Recently a family member asked for advice on how to balance living fully in the moment with planning for the future. This question brought to mind the days when my kids were still young and in school. More than one Sunday evening Matthew or Kathryn declared that a book report, a difficult to source poster board or a dozen cupcakes was due at school the following morning. My children were in school during the days when teachers believed it was the responsibility of the student to plan their work and communicate with their parents. There were no weekly folders from the teacher or on-line student accounts with school calendars to help the parents monitor their child's schoolwork.
Each time, the hair-on-fire moment created by these pronouncements put me into a quandary. Do I stop every thing and edit and type the half finished book report, scour every store looking for that special poster board that can only be found in the local arts store that's not open on Sunday or stay up to midnight baking cupcakes. The other option was to calmly explain to the kids that part of the planning process was giving me notice and unfortunately it was too late to do what they needed done. They would suffer the consequence of a failing grade or the discomfort at spoiling a class party. I was never able to follow the second option, I would kick into gear to solve the late night challenge, yelling at my child the entire time. We hit the deadline but my home was not a calm and nurturing place during those episodes. This was definitely extreme living in the moment.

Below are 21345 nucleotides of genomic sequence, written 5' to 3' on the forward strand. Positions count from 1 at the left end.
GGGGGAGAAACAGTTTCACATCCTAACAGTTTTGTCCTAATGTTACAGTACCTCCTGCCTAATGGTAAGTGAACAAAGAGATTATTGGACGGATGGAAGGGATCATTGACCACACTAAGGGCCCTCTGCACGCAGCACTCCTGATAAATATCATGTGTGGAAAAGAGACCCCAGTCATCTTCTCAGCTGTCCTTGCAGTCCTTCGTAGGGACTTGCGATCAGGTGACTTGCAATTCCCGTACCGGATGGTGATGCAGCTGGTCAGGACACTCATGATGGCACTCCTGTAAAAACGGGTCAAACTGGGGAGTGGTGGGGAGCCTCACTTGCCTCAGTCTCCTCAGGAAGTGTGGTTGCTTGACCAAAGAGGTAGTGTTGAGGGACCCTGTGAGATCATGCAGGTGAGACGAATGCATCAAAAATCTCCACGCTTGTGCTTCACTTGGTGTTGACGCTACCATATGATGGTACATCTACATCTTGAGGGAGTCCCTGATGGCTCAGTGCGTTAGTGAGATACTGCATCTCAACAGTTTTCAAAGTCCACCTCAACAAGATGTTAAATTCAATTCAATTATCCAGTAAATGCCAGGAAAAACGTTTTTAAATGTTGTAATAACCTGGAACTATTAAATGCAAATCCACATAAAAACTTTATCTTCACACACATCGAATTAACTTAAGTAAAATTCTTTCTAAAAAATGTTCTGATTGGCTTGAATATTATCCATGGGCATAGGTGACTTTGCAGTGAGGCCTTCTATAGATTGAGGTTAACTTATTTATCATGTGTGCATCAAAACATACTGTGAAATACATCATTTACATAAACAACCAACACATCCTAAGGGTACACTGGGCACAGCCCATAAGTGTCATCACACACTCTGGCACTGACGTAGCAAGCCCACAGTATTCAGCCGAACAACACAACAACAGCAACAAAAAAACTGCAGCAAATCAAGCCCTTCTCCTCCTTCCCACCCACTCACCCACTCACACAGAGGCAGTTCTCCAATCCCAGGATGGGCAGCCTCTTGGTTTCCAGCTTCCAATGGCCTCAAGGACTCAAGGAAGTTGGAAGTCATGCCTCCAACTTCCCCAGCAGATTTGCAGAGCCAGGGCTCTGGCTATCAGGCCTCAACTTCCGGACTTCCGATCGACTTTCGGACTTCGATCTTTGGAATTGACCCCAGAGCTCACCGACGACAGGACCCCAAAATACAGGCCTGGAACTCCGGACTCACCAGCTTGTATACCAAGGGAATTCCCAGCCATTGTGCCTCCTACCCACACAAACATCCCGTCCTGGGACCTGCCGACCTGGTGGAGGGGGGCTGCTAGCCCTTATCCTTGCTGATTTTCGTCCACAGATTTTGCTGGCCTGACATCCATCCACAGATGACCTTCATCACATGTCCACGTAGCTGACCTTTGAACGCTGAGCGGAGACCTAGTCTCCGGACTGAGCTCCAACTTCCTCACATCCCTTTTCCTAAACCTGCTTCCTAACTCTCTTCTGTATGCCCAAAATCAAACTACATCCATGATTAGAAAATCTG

I don't believe planning for the future is in conflict with living fully in the moment. Planning means putting into place a set of actions that have been thought through as a way to achieve your future goals. Have you taken the time and energy to think through what you want your future to look like and put a plan in place? Each January I spend a dedicated amount of time putting together my goals for the coming year. This exercise helps me visualize what I want my life to look like and how I am going to achieve my goals. I work the plan during the year. I may change the plan depending on opportunities and challenges that come my way but having a plan takes some of the pressure off when looking towards the future.
Planning for the future is not the same as obsessing about or worrying over the future. If you haven't developed a plan or aren't living your plan then the tension between living in the moment vs. the future maybe more about your lack of a satisfactory plan. If your energy is directed towards second guessing your plan or second guessing the future of the world then you will find it difficult to live in the moment. If you are feeling uneasy about being fully engaged in your life today and planning for the future, I encourage you to dig a little deeper. Worry steals joy from today and pays no returns in the future.